What are the effects of too much screen time? I found an interesting study titled Five Days at outdoor education camp without screens improves preteen skills with nonverbal emotion cues published in the journal of Computers in Human Behavior. According to Rideout, Foehr and Roberts,(2010) “children today ages 8-18 spend over 7.5 hours a day, seven days a week using media outside of school.” Teenagers also spend more time texting than they do with any other form of face to face communication (Lenhart, 2012).
What is nonverbal communication? According to the Knapp and Hall (2010) “Nonverbal communication, defined as communication without words, includes apparent behaviors such as facial expression, eye contact and tone of voice, as well as less obvious messages such as posture and spacial distances between two or more people”. Understanding these cues is crucial in engaging in appropriate social skills for a variety of reasons. For example, if you stand too close to another individual, that would make them feel awkward. If you can’t interpret emotional cues in a conversation, you won’t know how to react or build strong relationships. Does excessive screen time reduce this ability to read emotional cues?
This research study examined whether increasing opportunities for face to face interaction with the elimination of screens and communication tools would improve the child’s nonverbal emotion-cue recognition in preteens. In this study, 51 preteens spent 5 days at an overnight nature camp where tv, computers and phones were not permitted. There were a variety of activities at the camp including forest ecology, outdoor skills, animal survivor, day hike, archery and orienteering. According to the study, “After five days of face to face interaction without the use of any screen based media, preteens recognition of nonverbal emotion cues improved significantly more than that in the control group for both facial expressions and videotapes scenes”.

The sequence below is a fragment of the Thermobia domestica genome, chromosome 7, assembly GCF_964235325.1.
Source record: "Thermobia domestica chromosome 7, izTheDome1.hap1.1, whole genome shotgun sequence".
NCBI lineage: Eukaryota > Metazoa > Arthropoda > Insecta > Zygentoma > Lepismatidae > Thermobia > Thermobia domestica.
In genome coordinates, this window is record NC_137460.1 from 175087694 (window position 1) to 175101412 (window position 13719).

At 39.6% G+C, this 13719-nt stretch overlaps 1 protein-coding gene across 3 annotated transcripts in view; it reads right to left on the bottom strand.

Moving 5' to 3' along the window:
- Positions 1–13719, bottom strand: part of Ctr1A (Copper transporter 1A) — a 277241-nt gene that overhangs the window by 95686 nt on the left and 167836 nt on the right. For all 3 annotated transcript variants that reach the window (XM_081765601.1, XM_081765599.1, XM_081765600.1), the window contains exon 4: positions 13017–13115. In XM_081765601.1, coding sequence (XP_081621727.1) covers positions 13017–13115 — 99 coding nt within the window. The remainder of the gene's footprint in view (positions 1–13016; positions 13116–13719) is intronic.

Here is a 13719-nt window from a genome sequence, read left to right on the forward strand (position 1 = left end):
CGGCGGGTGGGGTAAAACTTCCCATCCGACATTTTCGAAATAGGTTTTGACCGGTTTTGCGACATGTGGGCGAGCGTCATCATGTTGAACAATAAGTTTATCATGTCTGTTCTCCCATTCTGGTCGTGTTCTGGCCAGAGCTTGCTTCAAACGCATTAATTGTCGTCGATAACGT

How were these children assessed? One of the tests used in the study included the FACES subtest (DANVA2). The subtest includes 48 photos of faces with varying emotions and intensity. The second test was the Child and Adolescent Social Perception Measure (CASHP) which examines a child’s ability to integrate and accurately interpret different kinds of nonverbal cues.
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This study brought up some interesting findings regarding the use of excessive screen time and perception of emotional cues. As parents, therapists and/or educators, what kind of knowledge can be gain from this study? For most typical children, perceiving emotional cues can happen naturally with more face to face communication. We can easily implement simple ways into our routine by increasing more face to face communication with others and decreasing the amount of time on the screen. However, when excessive screen time occurs with a child who already has difficulty interpreting social cues, this can be worsen the situation and make social skills even more challenging. This situation is specific to children with special needs, particularly those with disabilities that affect their ability to socialize appropriately (e.g. Autism).
Do you need help reducing screen time? Check out these tips by We Can (Ways to Enhance Children’s Activity and Nutrition)
Uhls, Yalda T., Minas Michikyan, Jordan Morris, Debra Garcia, Gary W. Small, Eleni Zgourou, and Patricia M. Greenfield. “Five Days at Outdoor Education Camp without Screens Improves Preteen Skills with Nonverbal Emotion Cues.” Computers in Human Behavior 39 (2014): 387-92. Web.